Long-Term Outcome After Catheter Ablation of Ventricular Tachycardia in Patients With Nonischemic Dilated Cardiomyopathy

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Catheter ablation (CA) of ventricular tachycardia (VT) in patients with nonischemic dilated cardiomyopathy can be challenging because of the complexity of underlying substrates. We sought to determine the long-term outcomes of endocardial and adjuvant epicardial CA in nonischemic dilated cardiomyopathy.

Methods and Results—

We examined 282 consecutive patients (aged 59±15 years, 80% males) with nonischemic dilated cardiomyopathy who underwent CA. Ablation was guided by activation/entrainment mapping for tolerated VT and pacemapping/targeting of abnormal electrograms for unmappable VT. Adjuvant epicardial ablation was performed for recurrent VT or persistent inducibility after endocardial–only ablation. Epicardial ablation was performed in 90 (32%) patients. Before ablation, patients failed a median of 2 antiarrhythmic drugs), including amiodarone, in 166 (59%) patients. The median follow-up after the last procedure was 48 (19–67) months. Overall, VT-free survival was 69% at 60-month follow-up. Transplant-free survival was 76% and 68% at 60- and 120-month follow-up, respectively. Among the 58 (21%) patients with VT recurrence, CA still resulted in a significant reduction of VT burden, with 31 (53%) patients having only isolated (1–3) VT episodes in 12 (4–35) months after the procedure. At the last follow-up, 128 (45%) patients were only on β-blockers or no treatment, 41 (15%) were on sotalol or class I antiarrhythmic drugs, and 62 (22%) were on amiodarone.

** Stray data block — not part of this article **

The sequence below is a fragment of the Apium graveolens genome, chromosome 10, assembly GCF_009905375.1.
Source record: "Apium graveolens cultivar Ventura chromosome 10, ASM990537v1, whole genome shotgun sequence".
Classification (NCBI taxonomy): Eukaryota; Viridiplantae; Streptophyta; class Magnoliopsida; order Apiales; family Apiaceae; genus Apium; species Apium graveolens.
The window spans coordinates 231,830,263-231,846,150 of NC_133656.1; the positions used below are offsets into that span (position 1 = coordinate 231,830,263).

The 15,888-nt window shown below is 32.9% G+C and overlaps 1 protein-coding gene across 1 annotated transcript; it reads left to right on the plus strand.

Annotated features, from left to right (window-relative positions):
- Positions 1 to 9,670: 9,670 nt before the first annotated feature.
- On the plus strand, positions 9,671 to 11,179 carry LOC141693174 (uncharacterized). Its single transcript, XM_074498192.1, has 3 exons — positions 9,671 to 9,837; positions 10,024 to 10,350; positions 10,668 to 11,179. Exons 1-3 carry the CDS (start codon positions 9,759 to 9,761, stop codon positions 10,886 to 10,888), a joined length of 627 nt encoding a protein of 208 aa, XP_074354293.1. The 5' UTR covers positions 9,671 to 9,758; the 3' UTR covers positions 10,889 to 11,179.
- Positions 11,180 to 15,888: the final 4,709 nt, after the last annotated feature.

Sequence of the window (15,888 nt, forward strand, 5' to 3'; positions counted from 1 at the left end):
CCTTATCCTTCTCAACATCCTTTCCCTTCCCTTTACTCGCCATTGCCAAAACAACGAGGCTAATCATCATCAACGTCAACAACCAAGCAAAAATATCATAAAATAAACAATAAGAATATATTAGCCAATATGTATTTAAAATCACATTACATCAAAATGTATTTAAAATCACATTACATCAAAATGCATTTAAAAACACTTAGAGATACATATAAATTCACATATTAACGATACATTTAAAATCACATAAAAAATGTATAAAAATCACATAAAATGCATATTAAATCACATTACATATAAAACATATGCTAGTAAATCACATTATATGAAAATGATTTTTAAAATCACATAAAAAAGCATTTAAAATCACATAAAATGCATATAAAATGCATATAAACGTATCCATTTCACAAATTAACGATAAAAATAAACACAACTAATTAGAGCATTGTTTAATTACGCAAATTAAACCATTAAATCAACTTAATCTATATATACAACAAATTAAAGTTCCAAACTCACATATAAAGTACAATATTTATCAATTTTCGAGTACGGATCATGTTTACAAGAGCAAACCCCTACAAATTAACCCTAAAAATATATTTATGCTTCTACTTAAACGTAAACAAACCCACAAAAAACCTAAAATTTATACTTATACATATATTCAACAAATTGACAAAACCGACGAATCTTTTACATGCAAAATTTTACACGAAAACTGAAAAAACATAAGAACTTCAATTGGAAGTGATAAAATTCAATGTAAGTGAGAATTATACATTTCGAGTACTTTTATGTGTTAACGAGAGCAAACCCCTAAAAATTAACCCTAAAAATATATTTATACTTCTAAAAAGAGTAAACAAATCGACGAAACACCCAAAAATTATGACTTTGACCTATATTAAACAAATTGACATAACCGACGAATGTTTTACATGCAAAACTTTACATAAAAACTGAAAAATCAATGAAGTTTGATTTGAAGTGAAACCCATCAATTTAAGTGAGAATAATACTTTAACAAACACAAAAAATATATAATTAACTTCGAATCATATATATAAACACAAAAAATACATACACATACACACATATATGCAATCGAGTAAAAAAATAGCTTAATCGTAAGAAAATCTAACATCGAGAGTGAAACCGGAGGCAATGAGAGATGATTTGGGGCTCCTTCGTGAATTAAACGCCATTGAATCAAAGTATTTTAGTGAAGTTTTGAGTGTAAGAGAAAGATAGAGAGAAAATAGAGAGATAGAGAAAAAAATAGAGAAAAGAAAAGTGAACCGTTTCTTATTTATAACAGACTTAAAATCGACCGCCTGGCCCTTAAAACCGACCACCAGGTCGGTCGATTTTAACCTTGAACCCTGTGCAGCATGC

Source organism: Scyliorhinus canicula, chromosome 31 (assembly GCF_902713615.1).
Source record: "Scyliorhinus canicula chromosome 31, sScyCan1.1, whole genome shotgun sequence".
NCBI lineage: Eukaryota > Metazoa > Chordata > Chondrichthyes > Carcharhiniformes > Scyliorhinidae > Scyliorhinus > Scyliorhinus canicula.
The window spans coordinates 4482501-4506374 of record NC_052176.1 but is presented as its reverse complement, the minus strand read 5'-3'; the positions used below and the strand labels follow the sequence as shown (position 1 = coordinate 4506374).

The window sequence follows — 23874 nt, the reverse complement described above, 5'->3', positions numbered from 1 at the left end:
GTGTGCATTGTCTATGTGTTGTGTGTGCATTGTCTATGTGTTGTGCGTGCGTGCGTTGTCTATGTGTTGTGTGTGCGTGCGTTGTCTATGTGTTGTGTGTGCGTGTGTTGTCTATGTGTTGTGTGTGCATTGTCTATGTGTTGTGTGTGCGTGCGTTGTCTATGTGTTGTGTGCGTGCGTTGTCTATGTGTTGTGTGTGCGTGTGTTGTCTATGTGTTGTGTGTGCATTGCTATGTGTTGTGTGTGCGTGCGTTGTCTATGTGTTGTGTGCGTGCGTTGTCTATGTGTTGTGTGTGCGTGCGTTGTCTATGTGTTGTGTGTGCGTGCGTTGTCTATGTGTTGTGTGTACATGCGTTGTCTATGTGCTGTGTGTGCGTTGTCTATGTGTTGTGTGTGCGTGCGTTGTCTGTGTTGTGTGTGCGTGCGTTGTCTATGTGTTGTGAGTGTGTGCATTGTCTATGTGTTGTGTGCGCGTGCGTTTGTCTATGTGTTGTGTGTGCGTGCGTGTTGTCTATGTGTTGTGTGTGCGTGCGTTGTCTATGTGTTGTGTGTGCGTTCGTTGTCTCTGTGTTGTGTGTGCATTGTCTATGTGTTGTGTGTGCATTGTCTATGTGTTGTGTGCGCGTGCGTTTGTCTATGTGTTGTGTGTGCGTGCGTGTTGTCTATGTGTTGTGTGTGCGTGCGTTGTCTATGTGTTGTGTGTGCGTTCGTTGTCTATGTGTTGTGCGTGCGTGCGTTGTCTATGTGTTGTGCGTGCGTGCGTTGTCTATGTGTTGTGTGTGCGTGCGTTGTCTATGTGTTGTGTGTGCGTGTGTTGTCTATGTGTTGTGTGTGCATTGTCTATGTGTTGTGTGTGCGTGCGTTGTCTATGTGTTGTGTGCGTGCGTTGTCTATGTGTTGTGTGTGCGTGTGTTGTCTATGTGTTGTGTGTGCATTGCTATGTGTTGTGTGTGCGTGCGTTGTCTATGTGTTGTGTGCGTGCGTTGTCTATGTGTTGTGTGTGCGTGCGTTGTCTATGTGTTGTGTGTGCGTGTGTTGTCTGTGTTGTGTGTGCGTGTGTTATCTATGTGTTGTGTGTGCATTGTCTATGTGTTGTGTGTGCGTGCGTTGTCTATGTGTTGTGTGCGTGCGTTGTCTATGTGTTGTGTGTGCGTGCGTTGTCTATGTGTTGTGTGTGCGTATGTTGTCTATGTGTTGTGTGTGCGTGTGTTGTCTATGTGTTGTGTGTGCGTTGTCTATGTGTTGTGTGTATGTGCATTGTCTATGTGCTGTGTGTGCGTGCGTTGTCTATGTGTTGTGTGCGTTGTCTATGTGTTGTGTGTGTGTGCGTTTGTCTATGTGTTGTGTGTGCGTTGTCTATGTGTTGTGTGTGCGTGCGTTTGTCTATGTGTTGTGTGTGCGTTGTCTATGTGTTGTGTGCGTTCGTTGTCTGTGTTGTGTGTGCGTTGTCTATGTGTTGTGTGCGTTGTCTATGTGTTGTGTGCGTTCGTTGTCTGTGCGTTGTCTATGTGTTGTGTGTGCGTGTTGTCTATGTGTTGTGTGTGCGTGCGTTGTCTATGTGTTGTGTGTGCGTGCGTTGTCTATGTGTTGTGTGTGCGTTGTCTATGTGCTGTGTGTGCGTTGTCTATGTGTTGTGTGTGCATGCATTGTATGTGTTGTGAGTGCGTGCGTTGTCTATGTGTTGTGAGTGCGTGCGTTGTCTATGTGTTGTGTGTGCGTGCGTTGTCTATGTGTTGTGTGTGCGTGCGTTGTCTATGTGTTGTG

In patients with nonischemic dilated cardiomyopathy and VT, endocardial and adjuvant epicardial CA is effective in achieving long-term VT freedom in 69% of cases, with a substantial improvement in VT burden in many of the remaining patients.

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